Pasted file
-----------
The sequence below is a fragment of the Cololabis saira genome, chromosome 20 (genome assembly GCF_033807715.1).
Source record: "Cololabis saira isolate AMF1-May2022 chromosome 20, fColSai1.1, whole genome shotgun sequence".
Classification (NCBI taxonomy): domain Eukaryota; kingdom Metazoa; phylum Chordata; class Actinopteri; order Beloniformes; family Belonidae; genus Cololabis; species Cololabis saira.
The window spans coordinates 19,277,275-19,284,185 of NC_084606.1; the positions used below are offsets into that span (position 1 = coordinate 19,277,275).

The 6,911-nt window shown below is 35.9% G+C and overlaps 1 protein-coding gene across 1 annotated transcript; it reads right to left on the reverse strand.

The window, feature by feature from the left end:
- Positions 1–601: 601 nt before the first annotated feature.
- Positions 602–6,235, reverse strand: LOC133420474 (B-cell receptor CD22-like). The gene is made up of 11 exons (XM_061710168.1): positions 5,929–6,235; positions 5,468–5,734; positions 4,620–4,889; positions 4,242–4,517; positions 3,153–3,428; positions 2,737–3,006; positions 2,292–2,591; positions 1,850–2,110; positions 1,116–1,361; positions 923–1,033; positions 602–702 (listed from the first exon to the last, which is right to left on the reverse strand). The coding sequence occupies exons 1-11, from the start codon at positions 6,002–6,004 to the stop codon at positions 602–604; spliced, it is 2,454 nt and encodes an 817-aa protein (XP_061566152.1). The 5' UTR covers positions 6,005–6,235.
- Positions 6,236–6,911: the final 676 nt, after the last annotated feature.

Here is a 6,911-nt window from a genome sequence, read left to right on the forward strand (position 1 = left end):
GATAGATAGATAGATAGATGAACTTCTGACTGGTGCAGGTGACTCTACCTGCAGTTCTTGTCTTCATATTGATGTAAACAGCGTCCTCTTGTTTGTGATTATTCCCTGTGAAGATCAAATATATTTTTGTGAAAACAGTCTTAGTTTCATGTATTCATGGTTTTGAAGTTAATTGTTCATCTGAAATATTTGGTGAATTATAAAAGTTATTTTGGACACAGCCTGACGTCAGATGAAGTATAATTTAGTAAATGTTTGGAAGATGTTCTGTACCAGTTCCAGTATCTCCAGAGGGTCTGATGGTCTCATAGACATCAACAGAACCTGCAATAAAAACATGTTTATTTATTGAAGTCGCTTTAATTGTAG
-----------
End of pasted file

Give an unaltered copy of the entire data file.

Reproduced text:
The sequence below is a fragment of the Cololabis saira genome, chromosome 20 (genome assembly GCF_033807715.1).
Source record: "Cololabis saira isolate AMF1-May2022 chromosome 20, fColSai1.1, whole genome shotgun sequence".
Classification (NCBI taxonomy): domain Eukaryota; kingdom Metazoa; phylum Chordata; class Actinopteri; order Beloniformes; family Belonidae; genus Cololabis; species Cololabis saira.
The window spans coordinates 19,277,275-19,284,185 of NC_084606.1; the positions used below are offsets into that span (position 1 = coordinate 19,277,275).

The 6,911-nt window shown below is 35.9% G+C and overlaps 1 protein-coding gene across 1 annotated transcript; it reads right to left on the reverse strand.

The window, feature by feature from the left end:
- Positions 1–601: 601 nt before the first annotated feature.
- Positions 602–6,235, reverse strand: LOC133420474 (B-cell receptor CD22-like). The gene is made up of 11 exons (XM_061710168.1): positions 5,929–6,235; positions 5,468–5,734; positions 4,620–4,889; positions 4,242–4,517; positions 3,153–3,428; positions 2,737–3,006; positions 2,292–2,591; positions 1,850–2,110; positions 1,116–1,361; positions 923–1,033; positions 602–702 (listed from the first exon to the last, which is right to left on the reverse strand). The coding sequence occupies exons 1-11, from the start codon at positions 6,002–6,004 to the stop codon at positions 602–604; spliced, it is 2,454 nt and encodes an 817-aa protein (XP_061566152.1). The 5' UTR covers positions 6,005–6,235.
- Positions 6,236–6,911: the final 676 nt, after the last annotated feature.

Here is a 6,911-nt window from a genome sequence, read left to right on the forward strand (position 1 = left end):
GATAGATAGATAGATAGATGAACTTCTGACTGGTGCAGGTGACTCTACCTGCAGTTCTTGTCTTCATATTGATGTAAACAGCGTCCTCTTGTTTGTGATTATTCCCTGTGAAGATCAAATATATTTTTGTGAAAACAGTCTTAGTTTCATGTATTCATGGTTTTGAAGTTAATTGTTCATCTGAAATATTTGGTGAATTATAAAAGTTATTTTGGACACAGCCTGACGTCAGATGAAGTATAATTTAGTAAATGTTTGGAAGATGTTCTGTACCAGTTCCAGTATCTCCAGAGGGTCTGATGGTCTCATAGACATCAACAGAACCTGCAATAAAAACATGTTTATTTATTGAAGTCGCTTTAATTGTAG